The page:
Over the last few years, I have reflected on the rise of craft canning. This article is my personal thoughts on the subject as an outsider to craft canning.
My experience of canning stems from my days at Vaux and has carried on over the different jobs I have had. At Vaux, on the site of old brewery workers houses, a purpose-built canning line was built in the 1980’s. This line was rated at 1000 cans per minute using a tunnel pasteuriser. Just imagine filling at a rate of 264 hl per hour in a 24-hour operation. Imagine the infrastructure to brew, ferment, condition and filter at such a rate. We at that time had a contract to supply Tesco so our incessant Christmas “campaign” started in August and stopped at the beginning of December. Warehouses throughout the region were full of Norseman lager ready for the deluge the supermarkets required. All of this sounds great but we were told that we made more profit from one vehicle to our pubs than from 27 to Tesco. All of this work was stressful for us all, with very little reward.
I also looked after contract canning at Wadworth and again it was a lot of work for very little reward. Organising can runs required purchasing 100,000’s of cans as a minimum order and arranging a minimum of 360 barrels to be filtered and tanked to the canner.
So, it was against this background that I reflected on the rise of craft canning. My conclusions can be put into three categories being technology, design and revenue.
Firstly technology. It is evident that you don’t need a huge canning operation to fill cans. Small canning and can seamer machines have found their way from the USA and have been adopted by the craft brewer to fill small volumes. This meant canning can be done for a relatively modest investment. Even if you cannot afford the cost of setting up a canning line, mobile canning operators are able to come to your brewery. I saw such an operation a few weeks ago and was interested in videoing this to show to our students. The problem of can supply has to a degree been solved by labelling plain cans. I have visited a major can manufacture in north Wales and because of the scale of the operation I can understand why they simply cannot do craft size runs of pre-printed cans.  Having plain cans labelled off site by specialist means a small run of cans are printed to suit a particular filling run. This will reduce both cost and storage. Empty cans can take up a great deal of storage. It is interesting that Brewdog have now installed a KHS can labeller at their Ellon site so that they can produce “small” bespoke product lines very quickly. Look how quickly they managed to produce their Barnard Castle Eye Test beer not long after Dominic Cummings visit to the town came out as news.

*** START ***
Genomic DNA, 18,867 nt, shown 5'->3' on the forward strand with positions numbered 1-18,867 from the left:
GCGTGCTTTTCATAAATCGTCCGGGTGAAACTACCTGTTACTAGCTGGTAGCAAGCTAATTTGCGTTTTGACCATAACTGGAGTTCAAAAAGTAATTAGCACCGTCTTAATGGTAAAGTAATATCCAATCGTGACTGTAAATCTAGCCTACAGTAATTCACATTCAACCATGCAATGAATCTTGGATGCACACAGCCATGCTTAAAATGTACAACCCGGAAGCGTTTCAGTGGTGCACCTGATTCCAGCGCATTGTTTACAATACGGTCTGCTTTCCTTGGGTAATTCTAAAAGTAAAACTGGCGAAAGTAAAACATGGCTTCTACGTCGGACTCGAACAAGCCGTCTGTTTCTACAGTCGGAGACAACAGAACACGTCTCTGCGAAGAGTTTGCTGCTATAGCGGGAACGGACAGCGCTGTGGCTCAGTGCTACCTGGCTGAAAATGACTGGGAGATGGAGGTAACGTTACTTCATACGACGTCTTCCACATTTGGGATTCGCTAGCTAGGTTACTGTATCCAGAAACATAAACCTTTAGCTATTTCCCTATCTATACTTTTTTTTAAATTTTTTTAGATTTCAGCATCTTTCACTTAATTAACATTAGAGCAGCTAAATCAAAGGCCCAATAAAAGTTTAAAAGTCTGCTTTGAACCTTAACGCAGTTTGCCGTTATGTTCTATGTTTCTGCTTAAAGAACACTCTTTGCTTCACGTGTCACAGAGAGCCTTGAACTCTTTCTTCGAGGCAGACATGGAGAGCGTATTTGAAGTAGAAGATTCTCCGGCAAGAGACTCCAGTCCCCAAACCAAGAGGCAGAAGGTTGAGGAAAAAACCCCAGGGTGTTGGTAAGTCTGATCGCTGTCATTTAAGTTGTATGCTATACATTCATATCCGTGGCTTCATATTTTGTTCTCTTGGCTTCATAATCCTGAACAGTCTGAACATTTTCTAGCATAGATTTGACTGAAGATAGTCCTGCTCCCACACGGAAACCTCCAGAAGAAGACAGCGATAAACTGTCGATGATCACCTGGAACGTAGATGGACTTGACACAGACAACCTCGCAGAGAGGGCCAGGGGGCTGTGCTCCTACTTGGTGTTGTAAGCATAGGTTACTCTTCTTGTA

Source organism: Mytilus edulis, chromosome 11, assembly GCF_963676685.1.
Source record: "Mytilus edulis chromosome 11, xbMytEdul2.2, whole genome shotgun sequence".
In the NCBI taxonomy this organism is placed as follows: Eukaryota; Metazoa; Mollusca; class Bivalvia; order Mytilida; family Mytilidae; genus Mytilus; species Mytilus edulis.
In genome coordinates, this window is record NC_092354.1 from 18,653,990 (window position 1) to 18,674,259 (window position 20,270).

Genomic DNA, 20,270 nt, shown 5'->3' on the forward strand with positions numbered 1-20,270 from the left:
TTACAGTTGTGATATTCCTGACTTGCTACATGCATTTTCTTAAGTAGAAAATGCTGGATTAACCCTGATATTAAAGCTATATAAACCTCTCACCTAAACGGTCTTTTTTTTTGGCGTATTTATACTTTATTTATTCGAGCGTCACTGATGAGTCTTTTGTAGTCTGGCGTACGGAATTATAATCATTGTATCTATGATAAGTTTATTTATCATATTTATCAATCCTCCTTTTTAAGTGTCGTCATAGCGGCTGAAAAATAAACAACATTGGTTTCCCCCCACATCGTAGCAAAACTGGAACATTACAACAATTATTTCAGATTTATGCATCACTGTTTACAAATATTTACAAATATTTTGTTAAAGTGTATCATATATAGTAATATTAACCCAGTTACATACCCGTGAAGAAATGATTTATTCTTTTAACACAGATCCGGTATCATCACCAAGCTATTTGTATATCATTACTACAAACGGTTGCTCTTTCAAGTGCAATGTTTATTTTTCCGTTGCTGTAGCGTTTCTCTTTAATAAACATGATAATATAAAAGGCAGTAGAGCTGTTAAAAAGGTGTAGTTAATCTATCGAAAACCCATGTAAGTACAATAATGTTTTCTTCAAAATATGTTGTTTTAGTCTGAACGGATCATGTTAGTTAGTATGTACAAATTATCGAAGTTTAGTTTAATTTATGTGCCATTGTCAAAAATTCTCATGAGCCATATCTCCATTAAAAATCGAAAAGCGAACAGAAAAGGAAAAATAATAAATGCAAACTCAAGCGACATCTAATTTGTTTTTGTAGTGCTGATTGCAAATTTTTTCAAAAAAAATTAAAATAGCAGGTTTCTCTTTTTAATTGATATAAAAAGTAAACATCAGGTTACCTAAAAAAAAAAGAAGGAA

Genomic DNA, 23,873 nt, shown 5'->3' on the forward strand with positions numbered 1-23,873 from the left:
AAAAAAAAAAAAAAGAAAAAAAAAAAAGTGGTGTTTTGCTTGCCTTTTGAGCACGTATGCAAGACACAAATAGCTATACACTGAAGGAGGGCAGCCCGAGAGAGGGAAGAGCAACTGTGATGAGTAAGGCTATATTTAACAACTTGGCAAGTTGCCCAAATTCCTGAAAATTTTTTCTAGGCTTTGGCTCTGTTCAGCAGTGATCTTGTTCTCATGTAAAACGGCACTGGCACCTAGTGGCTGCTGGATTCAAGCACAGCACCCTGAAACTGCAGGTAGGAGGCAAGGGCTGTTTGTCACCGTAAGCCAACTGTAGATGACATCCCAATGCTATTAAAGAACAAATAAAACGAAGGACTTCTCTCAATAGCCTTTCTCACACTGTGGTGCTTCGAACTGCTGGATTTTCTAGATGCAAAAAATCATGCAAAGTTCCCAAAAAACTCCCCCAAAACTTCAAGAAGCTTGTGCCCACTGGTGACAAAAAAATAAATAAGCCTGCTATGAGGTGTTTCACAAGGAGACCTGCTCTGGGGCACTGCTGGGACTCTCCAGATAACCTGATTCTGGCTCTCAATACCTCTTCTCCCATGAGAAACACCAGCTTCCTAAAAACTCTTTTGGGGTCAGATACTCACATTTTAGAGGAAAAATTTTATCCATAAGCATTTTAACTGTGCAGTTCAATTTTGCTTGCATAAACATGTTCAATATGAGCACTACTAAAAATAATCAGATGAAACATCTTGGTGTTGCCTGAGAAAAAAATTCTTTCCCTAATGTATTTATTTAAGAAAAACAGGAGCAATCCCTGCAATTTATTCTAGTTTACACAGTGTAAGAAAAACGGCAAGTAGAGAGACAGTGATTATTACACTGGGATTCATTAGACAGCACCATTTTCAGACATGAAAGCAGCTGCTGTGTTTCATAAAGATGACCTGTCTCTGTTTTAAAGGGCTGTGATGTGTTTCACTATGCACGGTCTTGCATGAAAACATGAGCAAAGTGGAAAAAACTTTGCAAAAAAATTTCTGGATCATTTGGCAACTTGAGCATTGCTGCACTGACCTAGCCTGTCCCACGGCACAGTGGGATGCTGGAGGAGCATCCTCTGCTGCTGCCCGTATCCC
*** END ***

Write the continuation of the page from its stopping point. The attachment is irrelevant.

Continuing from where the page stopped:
The second aspect of craft cans is the design. The label on a glass bottle can be a little boring but the craft canners have used the full surface area of the can to produce clever, innovative designs. The picture below was taken by our last Diploma students as they were isolated during the first Covid lockdown. It illustrates the range and design of some of the cans. Look at a supermarket shelf for craft cans and you will see how attractive to the customer the cans are.
Controversially – the can is opaque so that some craft brewers get away with using cloudy unfiltered beer. In a glass bottle the hazy beer may put some customers off the initial purchase. With a can once the purchase has been made the beer will be drunk even when hazy. This has enabled the customer to realise that cloudy beer will certainly do you no harm.
The final aspect of the can is revenue. Just look at the cost per litre of the craft can in your supermarket and you will find there is a premium for the can beer. In a survey a few years ago for a beer of the same abv a craft can was 56% more expensive than a bottle.  It is interesting that with the lockdown many brewers have begun to sell their beer direct to the customer and at a good premium. As an example, the cans I saw being filled a few weeks ago were on that brewer’s web site being sold for £5 each. The Brewdog eye test beer will set you back over £2 per 330 ml. To me this is great that finally after selling cheap “pile them high” beer to Tesco in the 1980’s, brewers through the medium of direct sale of can beer are beginning to get a better margin for their work. Let’s hope this revolution for craft cans continues and prospers the brewing trade as we certainly need it.
Article written by Brian Yorston, Training Manager at Brewlab.

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